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  • I spend some time in laybys and some time on formal camp sites.

    I can't go on grass unless it has been dry for ages, otherwise I sink.

    Camping & Caravanning Club Sites are good value if you're a member, although they are a bit sniffy of my vehicle - a 30 year old racetruck - and positively unwelcoming to horsebox / removal lorry etc conversions, however, if you are a member and book online there isn't much they can do about it. Also you will get a better reception in low season because they want the money. You must have windows in the living part of your vehicle.

    Caravan Club is more expensive but seems to be less judgemental.

    To the point: I just found Honeys Green Campsite near Uckfield in Sussex. Few hardstands at the moment, but plans to do more, some statics but an eclectic mix of caravans and motorised vehicles, very relaxed, not too many rules, tenner a night no electric, £2.50 more for hook up. You need to book, they are pretty full of residents - yes, residents, they have residential planning permission. I didn't enquire too much about this as I'm not interested in living exactly here, but there was something about council tax.

    I have no ties to this (or any other) site, just offering information which may or may not be useful.

  • Yes, showers, but they are not fabulous.

    Yes, toilet emptying.

    Don't know about chimneys, I will have a look when it's light tomorrow. You could always ring up, they are very approachable, details on or or you could always text or call 07985 442908 and ask. It does seem very relaxed here, accommodating.

  • Places like that are always valuable to transient folk, But £70 a week, phew. I know that's cheap compared to some. A couple of mates of mine who are permanent on a small caravan site pay £90 a week and thats reduced as my mate does a bit around the place, grass cutting etc. I have never got my head around having to pay amounts like that to exist on a tiny patch on a planet that is part of the solar system. The Human race does not have to pay rent to lease the planet but humans have taken it upon themselves to rinse the fuck out of other humans for their existence. I see rent as the human equivalent of a parking meter on a street for cars.

    I pay a tenner a week for my yard park up which includes 240 hook up, I do a bit around the place when help is needed and as the owners dont live around here, I keep an eye on the place, others rent units but they go home to their bricks and mortar cells so it's just me here full time. I have a hard standing dead end alley bit hidden behind a barn about 80-90 foot long and about 15 feet wide which houses my 20 foot container workshop, 30 foot furniture removals truck I live in and my 20 foot Van. I feel thats plenty enough and a fair deal. when I hear travellers paying £100 a week to park a vehicle I do feel someones slurping the gravy big time. At that level I would rather do a days graft a week in exchange for, thats a much fairer beneficial exchange.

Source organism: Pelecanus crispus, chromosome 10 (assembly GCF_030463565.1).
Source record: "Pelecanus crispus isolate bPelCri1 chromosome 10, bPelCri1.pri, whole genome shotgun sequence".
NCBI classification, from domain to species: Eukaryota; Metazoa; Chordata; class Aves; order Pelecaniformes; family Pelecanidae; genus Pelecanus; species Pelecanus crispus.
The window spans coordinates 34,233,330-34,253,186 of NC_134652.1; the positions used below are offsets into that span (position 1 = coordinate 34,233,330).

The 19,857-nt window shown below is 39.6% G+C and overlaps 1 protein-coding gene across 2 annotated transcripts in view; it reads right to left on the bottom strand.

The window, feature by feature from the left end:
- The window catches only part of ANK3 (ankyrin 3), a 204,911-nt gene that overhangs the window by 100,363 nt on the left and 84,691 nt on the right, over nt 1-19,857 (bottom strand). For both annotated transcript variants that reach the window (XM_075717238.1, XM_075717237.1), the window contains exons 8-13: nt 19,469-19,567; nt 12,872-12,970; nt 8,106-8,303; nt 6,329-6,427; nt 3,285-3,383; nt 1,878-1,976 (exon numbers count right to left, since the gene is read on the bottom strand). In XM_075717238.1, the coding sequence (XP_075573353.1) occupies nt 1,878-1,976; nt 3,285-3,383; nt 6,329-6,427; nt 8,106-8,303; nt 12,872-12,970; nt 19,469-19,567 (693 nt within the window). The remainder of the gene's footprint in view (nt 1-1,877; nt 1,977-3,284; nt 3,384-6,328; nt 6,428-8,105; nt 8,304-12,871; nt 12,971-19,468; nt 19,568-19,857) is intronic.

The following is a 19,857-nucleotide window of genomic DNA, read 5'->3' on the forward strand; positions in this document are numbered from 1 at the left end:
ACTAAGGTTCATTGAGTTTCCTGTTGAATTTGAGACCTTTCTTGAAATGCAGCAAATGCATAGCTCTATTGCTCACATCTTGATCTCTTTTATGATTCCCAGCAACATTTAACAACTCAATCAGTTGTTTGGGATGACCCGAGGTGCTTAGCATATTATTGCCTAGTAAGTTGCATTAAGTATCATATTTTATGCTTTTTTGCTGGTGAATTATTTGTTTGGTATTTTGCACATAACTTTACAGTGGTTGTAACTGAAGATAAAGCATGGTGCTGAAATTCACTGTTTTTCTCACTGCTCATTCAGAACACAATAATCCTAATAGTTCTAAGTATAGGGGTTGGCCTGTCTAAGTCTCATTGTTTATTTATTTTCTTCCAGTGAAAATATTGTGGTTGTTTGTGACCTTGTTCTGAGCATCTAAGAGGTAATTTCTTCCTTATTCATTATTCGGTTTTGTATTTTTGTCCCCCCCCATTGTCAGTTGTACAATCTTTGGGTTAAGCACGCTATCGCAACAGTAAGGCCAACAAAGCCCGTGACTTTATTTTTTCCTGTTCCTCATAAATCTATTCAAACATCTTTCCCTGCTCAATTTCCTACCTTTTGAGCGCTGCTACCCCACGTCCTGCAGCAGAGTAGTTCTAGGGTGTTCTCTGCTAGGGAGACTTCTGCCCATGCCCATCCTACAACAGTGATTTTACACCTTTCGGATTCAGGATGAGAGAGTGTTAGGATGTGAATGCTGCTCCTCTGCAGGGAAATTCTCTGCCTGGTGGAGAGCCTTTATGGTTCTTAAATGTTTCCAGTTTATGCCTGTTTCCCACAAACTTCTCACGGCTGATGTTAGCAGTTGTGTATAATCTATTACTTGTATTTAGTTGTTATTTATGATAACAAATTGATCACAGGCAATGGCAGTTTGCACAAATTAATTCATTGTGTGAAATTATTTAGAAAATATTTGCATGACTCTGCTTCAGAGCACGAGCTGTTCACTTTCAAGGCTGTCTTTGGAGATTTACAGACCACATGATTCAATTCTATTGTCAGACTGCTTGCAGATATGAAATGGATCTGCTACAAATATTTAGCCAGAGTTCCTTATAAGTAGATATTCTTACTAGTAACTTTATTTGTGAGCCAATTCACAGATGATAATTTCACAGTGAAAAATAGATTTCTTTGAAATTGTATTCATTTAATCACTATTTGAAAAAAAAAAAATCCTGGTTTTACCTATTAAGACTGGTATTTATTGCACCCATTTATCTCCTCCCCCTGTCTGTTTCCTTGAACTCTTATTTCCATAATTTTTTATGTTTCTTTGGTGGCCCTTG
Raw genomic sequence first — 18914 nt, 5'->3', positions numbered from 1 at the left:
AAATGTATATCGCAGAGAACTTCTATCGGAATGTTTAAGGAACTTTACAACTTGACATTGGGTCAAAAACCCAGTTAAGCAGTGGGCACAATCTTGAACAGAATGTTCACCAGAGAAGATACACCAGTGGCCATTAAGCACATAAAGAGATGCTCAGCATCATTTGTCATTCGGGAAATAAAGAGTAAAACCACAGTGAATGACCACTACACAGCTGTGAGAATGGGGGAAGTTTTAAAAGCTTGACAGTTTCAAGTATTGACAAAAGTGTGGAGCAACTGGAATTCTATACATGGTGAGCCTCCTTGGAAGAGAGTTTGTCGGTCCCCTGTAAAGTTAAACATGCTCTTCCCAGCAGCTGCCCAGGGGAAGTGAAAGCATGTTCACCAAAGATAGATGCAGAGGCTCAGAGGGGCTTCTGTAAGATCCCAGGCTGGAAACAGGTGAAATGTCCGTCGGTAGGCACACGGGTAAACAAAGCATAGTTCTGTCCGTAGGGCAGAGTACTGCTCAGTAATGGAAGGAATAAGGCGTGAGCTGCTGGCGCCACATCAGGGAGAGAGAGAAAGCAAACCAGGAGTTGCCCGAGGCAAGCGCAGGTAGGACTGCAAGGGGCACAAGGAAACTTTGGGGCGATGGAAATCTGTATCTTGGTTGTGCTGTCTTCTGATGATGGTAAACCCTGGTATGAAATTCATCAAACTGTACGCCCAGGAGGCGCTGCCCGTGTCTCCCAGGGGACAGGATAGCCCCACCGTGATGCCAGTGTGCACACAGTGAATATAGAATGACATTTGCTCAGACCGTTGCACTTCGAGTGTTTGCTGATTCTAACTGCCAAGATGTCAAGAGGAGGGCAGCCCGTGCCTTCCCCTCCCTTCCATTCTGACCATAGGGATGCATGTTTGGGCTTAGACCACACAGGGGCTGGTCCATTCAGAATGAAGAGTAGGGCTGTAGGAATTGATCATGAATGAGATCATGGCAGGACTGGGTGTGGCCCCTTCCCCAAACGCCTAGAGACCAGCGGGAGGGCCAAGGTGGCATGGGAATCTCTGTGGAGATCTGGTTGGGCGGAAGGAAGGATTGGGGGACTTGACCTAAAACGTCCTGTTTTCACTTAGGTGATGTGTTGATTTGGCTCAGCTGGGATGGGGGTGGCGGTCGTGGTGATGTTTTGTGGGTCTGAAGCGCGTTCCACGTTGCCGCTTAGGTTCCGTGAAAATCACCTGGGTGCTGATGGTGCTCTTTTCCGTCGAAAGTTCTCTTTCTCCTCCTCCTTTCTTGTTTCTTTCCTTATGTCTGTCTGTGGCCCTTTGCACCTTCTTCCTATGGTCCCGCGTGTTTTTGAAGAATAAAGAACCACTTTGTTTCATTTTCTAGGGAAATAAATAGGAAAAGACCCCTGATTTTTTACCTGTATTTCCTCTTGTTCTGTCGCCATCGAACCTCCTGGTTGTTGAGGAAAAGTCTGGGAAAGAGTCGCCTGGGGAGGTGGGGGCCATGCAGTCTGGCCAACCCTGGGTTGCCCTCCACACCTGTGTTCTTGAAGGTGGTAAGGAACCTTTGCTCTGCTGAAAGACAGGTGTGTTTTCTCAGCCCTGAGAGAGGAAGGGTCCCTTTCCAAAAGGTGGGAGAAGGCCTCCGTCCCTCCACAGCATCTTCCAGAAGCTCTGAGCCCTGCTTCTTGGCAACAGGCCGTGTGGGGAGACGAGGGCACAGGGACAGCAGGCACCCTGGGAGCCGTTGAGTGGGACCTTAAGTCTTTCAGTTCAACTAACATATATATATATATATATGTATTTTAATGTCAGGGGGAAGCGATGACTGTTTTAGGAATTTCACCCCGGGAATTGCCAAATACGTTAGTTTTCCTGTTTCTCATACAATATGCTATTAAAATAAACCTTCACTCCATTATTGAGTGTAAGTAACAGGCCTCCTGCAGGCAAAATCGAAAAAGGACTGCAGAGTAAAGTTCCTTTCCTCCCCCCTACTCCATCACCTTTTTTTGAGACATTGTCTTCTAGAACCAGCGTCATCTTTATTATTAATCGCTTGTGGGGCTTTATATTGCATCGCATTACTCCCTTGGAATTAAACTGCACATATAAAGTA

• Wizard, sounds amazing, you're fortunate. I agree £70 / week is a lot of money, I rarely stay a week though, just a few days at a time to user my equipment that's too much for my inverter. Also, it's amazing, after a period of strip-washing (which is fun, makes me feel like I'm on a big adventure) to just stand under a shower for ages. I do washing, go out and do stuff (I don't like to leave my truck unattended for long periods at the side of the road), speak to other people and so on.

    I had somewhere last year where I did gardening in return for a park up, that was lovely.

  • I have not paid for a park up anwhere in the last eighteen years since I lived on a small campsite in Brittany in a yurt as I was helping on a renovation just down the road and it was nice to get back and shower the dust off. Half the time it was free as I stayed there all winter when the owners had gone to Australia to keep an eye on the place then had the rest of the year rent free :-)

    If I had a van at that time,there were plenty of places to park the night for free !